Maybe the greatest contributor to a badly performing computer is malware. Usually this is related to downloading an application that includes spyware, by not having browser security options large enough, by carelessly downloading P2P files, or by failing to install security patches regularly.
Stage 1. Update the explanations of your antivirus and operate a full scan of your hard disk drive in Safe Mode. Solve any unfixable problems. Notice that some infections need extra measures before they may be removed; generally a websearch will find specific directions or a particular removal tool. Use the BC forums to request assistance, if you fail to find a answer.
Step Two. You’ve recently saved an application, and if the slowness is surprising, the problem might reside there. Test this by totally removing it. A user will generally perform a web search about the program before installing because in most cases, any possible difficulty with malware or inferior performance will have surfaced.
Step 3. Adware and Spyware can radically impact your personal computer’s performance, and these are around the World wide web.
Seasoned users will regularly run 2 or 3 of the programs, because each business has its own requirements for what constitutes spyware and will just search against their own set. (A set of really great, free antispyware programs is provided by BC). Again, solve any open issues before proceeding to the next phase.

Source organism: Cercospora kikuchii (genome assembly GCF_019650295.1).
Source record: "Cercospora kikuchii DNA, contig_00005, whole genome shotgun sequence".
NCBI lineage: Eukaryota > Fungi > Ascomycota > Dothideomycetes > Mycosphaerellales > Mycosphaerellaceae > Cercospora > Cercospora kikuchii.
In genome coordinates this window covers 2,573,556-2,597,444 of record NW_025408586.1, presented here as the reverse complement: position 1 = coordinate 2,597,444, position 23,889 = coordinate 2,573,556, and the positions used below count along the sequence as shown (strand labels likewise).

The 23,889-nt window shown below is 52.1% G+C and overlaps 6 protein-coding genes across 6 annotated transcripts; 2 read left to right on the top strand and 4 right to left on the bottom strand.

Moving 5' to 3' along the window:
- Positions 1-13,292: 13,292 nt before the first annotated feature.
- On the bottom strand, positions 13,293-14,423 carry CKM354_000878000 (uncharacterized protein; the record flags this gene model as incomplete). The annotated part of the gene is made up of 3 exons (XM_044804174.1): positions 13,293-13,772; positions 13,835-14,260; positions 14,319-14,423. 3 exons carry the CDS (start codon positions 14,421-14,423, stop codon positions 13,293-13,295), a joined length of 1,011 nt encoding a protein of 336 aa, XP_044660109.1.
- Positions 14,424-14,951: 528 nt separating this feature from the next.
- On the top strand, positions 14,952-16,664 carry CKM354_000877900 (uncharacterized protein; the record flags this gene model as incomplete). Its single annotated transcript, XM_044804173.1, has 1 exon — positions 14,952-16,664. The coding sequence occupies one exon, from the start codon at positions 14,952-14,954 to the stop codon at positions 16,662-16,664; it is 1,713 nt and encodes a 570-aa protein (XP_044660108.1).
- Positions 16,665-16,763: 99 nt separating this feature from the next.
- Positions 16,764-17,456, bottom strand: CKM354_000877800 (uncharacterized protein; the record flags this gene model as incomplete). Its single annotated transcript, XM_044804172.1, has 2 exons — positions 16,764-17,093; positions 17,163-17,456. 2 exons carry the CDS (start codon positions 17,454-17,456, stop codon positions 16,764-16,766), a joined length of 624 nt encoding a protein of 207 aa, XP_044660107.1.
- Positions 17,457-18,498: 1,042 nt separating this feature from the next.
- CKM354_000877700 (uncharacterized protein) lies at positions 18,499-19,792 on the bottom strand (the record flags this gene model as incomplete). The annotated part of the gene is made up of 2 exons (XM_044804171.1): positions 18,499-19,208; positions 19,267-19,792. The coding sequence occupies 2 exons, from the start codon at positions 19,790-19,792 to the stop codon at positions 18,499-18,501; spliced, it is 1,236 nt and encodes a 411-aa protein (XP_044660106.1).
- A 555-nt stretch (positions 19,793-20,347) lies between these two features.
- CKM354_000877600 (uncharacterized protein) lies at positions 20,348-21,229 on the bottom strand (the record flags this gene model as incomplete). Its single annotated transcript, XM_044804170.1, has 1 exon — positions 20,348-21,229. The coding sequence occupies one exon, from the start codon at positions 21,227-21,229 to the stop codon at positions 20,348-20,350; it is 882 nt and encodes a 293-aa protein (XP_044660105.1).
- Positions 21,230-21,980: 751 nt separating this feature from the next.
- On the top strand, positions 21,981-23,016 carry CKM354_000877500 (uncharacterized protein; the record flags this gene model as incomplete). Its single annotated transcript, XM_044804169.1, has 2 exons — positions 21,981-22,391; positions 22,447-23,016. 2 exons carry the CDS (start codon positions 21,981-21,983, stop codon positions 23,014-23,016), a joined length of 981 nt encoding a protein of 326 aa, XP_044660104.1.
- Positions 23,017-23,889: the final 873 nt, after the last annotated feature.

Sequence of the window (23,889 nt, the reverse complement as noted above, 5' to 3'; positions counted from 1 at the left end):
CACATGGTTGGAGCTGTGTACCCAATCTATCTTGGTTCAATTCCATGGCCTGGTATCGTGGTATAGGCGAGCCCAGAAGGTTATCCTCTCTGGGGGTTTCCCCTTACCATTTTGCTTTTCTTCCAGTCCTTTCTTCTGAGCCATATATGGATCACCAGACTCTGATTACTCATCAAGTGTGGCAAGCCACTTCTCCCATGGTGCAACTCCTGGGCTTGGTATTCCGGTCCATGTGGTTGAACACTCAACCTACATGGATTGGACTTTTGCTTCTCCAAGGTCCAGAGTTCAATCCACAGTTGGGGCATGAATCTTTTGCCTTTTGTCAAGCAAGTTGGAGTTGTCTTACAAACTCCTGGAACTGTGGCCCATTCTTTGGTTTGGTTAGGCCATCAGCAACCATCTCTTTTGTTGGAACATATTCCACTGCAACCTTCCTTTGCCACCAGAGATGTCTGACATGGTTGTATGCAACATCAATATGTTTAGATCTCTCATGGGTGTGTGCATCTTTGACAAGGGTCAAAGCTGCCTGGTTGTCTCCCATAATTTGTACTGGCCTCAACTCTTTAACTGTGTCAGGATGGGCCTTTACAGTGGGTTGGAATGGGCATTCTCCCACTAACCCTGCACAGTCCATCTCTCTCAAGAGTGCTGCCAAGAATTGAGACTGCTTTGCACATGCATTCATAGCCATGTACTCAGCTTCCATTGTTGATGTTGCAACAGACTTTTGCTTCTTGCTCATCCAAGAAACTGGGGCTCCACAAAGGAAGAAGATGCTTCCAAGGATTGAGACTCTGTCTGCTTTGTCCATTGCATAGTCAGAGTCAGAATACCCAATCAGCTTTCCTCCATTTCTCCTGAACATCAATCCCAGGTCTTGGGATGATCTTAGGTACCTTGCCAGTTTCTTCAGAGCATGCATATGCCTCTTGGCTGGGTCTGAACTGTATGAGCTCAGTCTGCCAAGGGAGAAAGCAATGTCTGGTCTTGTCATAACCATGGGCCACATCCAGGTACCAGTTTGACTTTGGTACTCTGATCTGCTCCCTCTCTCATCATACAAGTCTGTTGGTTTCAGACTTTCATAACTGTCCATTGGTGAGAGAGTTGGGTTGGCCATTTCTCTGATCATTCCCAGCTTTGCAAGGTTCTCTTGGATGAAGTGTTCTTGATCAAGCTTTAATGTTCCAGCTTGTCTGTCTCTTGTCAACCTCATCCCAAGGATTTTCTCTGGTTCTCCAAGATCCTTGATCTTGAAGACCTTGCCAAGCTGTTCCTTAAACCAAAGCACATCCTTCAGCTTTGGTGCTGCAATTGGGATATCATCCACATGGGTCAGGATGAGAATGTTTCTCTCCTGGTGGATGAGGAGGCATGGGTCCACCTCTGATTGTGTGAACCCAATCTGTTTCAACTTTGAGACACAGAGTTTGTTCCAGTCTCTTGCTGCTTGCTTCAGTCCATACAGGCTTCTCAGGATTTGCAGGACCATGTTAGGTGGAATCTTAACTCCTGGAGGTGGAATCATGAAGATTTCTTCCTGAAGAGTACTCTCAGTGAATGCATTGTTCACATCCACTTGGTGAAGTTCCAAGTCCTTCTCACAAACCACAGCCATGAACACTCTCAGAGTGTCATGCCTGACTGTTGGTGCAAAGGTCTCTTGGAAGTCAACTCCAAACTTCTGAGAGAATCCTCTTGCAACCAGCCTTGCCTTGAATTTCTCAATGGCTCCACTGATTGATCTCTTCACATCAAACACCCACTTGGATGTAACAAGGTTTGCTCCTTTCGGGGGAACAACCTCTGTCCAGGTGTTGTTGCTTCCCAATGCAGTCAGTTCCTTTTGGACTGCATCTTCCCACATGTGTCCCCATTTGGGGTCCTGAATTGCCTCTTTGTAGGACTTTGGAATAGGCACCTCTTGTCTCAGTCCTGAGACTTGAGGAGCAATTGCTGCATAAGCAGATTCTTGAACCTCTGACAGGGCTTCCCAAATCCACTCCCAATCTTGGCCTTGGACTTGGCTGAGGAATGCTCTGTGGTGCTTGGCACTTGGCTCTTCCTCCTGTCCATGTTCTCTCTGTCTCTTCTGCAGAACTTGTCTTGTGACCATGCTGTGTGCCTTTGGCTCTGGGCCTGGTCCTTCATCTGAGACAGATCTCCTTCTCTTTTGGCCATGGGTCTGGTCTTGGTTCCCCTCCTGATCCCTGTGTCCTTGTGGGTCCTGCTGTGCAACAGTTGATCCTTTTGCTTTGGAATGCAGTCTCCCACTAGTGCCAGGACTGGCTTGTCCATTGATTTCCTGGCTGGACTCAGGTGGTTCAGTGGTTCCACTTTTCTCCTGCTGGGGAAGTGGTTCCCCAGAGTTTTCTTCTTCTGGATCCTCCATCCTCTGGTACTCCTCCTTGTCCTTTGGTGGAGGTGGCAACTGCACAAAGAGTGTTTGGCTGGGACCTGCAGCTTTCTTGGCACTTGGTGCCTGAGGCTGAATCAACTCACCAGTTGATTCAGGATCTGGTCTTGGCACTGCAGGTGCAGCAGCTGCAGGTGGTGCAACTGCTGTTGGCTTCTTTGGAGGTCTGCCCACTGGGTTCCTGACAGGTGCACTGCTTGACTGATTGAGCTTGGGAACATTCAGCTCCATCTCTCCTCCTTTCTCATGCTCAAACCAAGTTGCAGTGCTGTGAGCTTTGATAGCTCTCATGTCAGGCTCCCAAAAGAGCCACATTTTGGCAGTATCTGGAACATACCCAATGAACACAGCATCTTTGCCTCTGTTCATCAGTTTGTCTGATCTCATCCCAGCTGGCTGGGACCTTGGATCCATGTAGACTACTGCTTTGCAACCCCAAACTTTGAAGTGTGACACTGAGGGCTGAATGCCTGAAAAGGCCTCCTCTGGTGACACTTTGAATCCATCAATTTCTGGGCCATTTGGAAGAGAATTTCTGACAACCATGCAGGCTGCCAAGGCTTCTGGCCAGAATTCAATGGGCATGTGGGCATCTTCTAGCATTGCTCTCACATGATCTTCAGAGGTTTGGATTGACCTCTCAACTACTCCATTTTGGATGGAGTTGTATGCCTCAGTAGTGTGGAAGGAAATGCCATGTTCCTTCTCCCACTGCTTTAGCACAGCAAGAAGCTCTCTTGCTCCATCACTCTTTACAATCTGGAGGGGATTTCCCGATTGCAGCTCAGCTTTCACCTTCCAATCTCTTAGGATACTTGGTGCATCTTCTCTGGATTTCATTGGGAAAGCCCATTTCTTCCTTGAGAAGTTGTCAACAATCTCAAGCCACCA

For additional reading about Malware and some malware removal applications, use BC’s Tutorial section; most of the applications have really great Help files that explain how they function too as the special features of each.
Step 4. Review programs that self-launch on startup. You computer may become a battleground for your consideration. Many programs, for example, install a fast-launch feature that permits them to be opened quickly; other programs will include an automated update feature that requires them to be operating in the background. Each of these decreases your launch Windows and each requires a little bit of assets while your computer is running.
The simplest method to examine and than to manage start-ups will be to-use one of many little resources available (see the Bc list of free apps). Remember that BC maintains a really comprehensive Startup Database that includes information about whether the item is required, discretionary, or unnecessary, if you are unsure about what can be safely removed.
At the same time, remember that all those symbols on your own Desktop also take a small number of boot time to place themselves.
Lack of Maintenance
Stage 5. Cleanup your hard drive (preparation for Step 7). Delete unused applications and move old files to a CD. Unplayed games, tons of family pictures, zipped files that you have already opened, applications you haven’t found in two years, software for that old printer you threw away last year—these are some examples of files you can delete.
(Note for sophisticated users: some experts would include the added care stage of cleaning the Windows registry, and you’ll find plenty of applications to help try this. For the most part, so this step is not included, you may do serious harm by creating registry changes, registry maintenance will not make a significant difference, and unless you’re quite comfy with Windows, and cautiously make copies of the registry
Step 6. Run scandisk / checkdisk in Safe Mode. Have it mend Cleanup Contractor.
Action 7. Defragment your computer.
Hopefully, now that you have have finished, you will find a marked enhancement in computer performance.